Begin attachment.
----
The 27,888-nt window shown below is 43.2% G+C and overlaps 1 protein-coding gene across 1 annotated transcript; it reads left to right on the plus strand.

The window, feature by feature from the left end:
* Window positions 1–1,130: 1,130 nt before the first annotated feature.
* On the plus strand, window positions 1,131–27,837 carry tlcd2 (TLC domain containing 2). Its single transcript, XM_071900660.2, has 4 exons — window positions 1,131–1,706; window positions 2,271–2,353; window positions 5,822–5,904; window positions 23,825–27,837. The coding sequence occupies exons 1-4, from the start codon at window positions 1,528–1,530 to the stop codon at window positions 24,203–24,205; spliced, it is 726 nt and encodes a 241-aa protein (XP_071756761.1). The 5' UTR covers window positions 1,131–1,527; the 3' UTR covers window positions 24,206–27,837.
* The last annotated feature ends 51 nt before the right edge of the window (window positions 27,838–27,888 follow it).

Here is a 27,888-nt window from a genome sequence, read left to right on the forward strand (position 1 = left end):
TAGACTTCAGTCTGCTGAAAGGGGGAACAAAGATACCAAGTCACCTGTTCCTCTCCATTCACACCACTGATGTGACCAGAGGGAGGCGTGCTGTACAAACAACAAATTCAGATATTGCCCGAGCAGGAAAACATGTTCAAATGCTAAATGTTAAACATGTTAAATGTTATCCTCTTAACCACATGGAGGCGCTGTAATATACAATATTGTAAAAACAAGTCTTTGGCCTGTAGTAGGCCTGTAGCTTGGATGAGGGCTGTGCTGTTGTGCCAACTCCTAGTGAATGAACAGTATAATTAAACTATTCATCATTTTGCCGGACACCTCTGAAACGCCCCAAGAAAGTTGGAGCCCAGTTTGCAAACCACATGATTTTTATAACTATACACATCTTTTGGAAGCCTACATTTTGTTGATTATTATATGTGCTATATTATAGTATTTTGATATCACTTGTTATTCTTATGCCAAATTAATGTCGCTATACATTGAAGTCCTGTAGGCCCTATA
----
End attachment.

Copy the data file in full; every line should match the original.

The 27,888-nt window shown below is 43.2% G+C and overlaps 1 protein-coding gene across 1 annotated transcript; it reads left to right on the plus strand.

The window, feature by feature from the left end:
* Window positions 1–1,130: 1,130 nt before the first annotated feature.
* On the plus strand, window positions 1,131–27,837 carry tlcd2 (TLC domain containing 2). Its single transcript, XM_071900660.2, has 4 exons — window positions 1,131–1,706; window positions 2,271–2,353; window positions 5,822–5,904; window positions 23,825–27,837. The coding sequence occupies exons 1-4, from the start codon at window positions 1,528–1,530 to the stop codon at window positions 24,203–24,205; spliced, it is 726 nt and encodes a 241-aa protein (XP_071756761.1). The 5' UTR covers window positions 1,131–1,527; the 3' UTR covers window positions 24,206–27,837.
* The last annotated feature ends 51 nt before the right edge of the window (window positions 27,838–27,888 follow it).

Here is a 27,888-nt window from a genome sequence, read left to right on the forward strand (position 1 = left end):
TAGACTTCAGTCTGCTGAAAGGGGGAACAAAGATACCAAGTCACCTGTTCCTCTCCATTCACACCACTGATGTGACCAGAGGGAGGCGTGCTGTACAAACAACAAATTCAGATATTGCCCGAGCAGGAAAACATGTTCAAATGCTAAATGTTAAACATGTTAAATGTTATCCTCTTAACCACATGGAGGCGCTGTAATATACAATATTGTAAAAACAAGTCTTTGGCCTGTAGTAGGCCTGTAGCTTGGATGAGGGCTGTGCTGTTGTGCCAACTCCTAGTGAATGAACAGTATAATTAAACTATTCATCATTTTGCCGGACACCTCTGAAACGCCCCAAGAAAGTTGGAGCCCAGTTTGCAAACCACATGATTTTTATAACTATACACATCTTTTGGAAGCCTACATTTTGTTGATTATTATATGTGCTATATTATAGTATTTTGATATCACTTGTTATTCTTATGCCAAATTAATGTCGCTATACATTGAAGTCCTGTAGGCCCTATA